Is your wind farm as good as your lithium deposit? This is how to tell
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Renewable energy is so complicated it’s got Pauline Hanson confusing mirrors with solar panels, the market operator trying to wrangle everything together, and investors figuring out what makes one development better than another.
The last detail is a knotty one: you can assess a lithium project by how good the grades are, you can read on oil or gas development based on its reserves.
But to know how good a solar or wind development is, there are a few moving parts, some of which are controlled by changes happening in the regulatory space and have less to do with the site itself.
Green Energy Markets director Tristan Edis says to measure a decent wind or solar farm you ideally need community support, access to a good transmission line, and decent amounts or wind or sun irradiance.
The details are a little more complicated.
Edis says developers have told him there are no-go zones where wrestling communities or powerful individuals is simply too hard.
These include south of Adelaide, east of Melbourne, and the southern highlands around Sydney.
Famous community fights include Ferrier Hodgson cofounder Tony Hodgson, a man who reportedly called Genghis Khan “a bit of a piker”, who in 2013 threatened to sue his neighbouring landholders in Collector, NSW, if they hosted wind turbines proposed for the area.
Last year in NSW the Jupiter wind farm south east of Tarago was rejected by planning bureaucrats again after a mix of community opposition, led by Residents Against Jupiter Wind Turbines, supported by then-NSW Liberal MP, Pru Goward.
In South Australia, a community group is fighting a wind farm development by Neoen, the owner of the Hornsdale wind farm and Tesla battery, in Crystal Brook.
Access to transmission lines is also a thorny problem.
As explained by Stockhead this year, if the Australian Energy Market Operator (AEMO) judges the network near a new project too weak to take more intermittent solar or wind electricity, a few things will happen.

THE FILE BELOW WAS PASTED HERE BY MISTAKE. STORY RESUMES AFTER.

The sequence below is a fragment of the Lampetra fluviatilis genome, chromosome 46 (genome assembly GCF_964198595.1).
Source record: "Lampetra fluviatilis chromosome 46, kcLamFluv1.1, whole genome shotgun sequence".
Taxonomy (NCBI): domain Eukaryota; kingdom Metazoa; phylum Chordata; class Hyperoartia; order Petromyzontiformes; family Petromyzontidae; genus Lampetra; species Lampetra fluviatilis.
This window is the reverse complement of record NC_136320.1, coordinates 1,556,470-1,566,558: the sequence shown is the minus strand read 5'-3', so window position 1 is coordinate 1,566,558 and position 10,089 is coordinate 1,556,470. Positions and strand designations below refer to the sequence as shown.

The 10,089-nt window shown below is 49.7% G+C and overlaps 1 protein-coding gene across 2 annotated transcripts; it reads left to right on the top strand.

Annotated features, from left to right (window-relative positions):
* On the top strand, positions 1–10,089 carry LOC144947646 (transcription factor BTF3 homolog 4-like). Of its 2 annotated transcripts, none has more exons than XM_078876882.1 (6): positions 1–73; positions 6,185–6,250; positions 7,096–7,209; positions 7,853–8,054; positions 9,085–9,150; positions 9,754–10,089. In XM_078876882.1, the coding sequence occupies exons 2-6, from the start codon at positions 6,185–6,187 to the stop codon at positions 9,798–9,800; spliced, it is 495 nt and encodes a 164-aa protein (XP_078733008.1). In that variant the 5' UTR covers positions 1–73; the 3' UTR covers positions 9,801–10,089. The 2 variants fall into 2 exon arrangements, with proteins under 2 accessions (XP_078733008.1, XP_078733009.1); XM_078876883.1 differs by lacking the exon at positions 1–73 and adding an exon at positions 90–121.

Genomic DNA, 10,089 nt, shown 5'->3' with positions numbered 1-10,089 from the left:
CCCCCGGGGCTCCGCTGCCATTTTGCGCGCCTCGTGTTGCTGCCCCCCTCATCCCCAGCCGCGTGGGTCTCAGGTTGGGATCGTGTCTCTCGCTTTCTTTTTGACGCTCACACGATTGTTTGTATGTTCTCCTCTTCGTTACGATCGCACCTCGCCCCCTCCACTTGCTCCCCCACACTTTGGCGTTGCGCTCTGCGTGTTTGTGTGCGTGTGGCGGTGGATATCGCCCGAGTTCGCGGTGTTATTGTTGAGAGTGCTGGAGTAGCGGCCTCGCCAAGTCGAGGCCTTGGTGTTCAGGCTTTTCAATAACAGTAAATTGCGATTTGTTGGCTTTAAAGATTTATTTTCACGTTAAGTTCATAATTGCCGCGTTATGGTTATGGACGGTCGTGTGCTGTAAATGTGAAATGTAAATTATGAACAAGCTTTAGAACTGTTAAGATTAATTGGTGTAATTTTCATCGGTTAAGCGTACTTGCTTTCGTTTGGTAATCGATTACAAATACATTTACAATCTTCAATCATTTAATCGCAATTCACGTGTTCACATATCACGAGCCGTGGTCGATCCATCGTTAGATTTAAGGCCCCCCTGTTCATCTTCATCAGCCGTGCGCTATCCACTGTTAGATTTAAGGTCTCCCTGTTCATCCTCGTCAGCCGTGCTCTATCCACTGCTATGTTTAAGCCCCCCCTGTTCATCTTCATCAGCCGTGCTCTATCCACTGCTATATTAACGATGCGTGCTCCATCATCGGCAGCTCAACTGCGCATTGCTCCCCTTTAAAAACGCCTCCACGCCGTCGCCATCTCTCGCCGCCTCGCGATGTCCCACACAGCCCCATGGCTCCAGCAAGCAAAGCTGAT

They’ll be given a lower ‘marginal loss factor’ (MLF) which outlines how much energy the grid is capable of delivering from a wind or solar farm to the end user.
Over 1 and the grid can take more energy than a generator can produce. Every point under 1 is a percentage discount on how much power your farm is delivering: 0.8 means AEMO expects only 80 per cent of your power to get to customers (this is their official report).
This is what AEMO thinks, as of May, of the ability of their producing assets to get power to customers for 2019/20. AGL was punished especially hard, having to take 19 per cent and 29 per cent discounts on the energy AEMO believes they can get to market — a major financial blow.
“The complexity is that ideally you want to connect to as low a voltage [transmission line] as you can because it lowers the costs involved in all the connection equipment,” Edis said.
“But [with lower voltage lines] you carry a higher risk of transmission losses and being constrained off if someone else connects to the line,” because higher voltage (stronger) lines can carry more power.
Bring “constrained off’ means a farm is not allowed to send all of the power it produces into the grid.
There are seven listed companies Stockhead monitors with renewable energy projects in the Queensland, NSW, Victoria, Tasmania, and ACT National Energy Market (NEM) which have been assigned MLF figures (Western Australia and the Northern Territory have their own versions).
And finally, there is the resource.
But unlike a lithium reserve you can game this too.
With wind, turbines have gotten taller and blade lengths have become longer, which means it’s possible that farms using the latest tech in low wind areas can be more productive than older farms in high wind areas.
For example, the turbines being opposed at Crystal Brook are proposed to be 240m high. GE’s design in 2017 of a similarly sized turbine had blades 158m long.
Edis says one developer he knows now simply looks for “a great big vacant open field” close to a good transmission line, rather than for high wind areas.
Bigger turbines in lower wind areas also has a cost factor: foundations don’t need to be sunk as deeply because turbines aren’t hit as hard by wind.
With solar panels, there hasn’t been the same level of technical innovation but developers can try to game the market.
Victoria is not nearly as good a place to build a solar project as Queensland, but it does have higher midday power prices and more demand.
As a result, while the places where solar farms can be built is limited to west and north of the Great Dividing Range — Shepparton and the “rhombus of regret” in the north west where projects are sandwiched within a diamond of maxed-out transmission lines — it’s still worth doing.
Edis says the “rhombus of regret” is “pretty much full” and projects up there are likely to have their power output constrained off from entering the grid, as well as having to spend a lot on connection equipment, until the network is upgraded come 2025.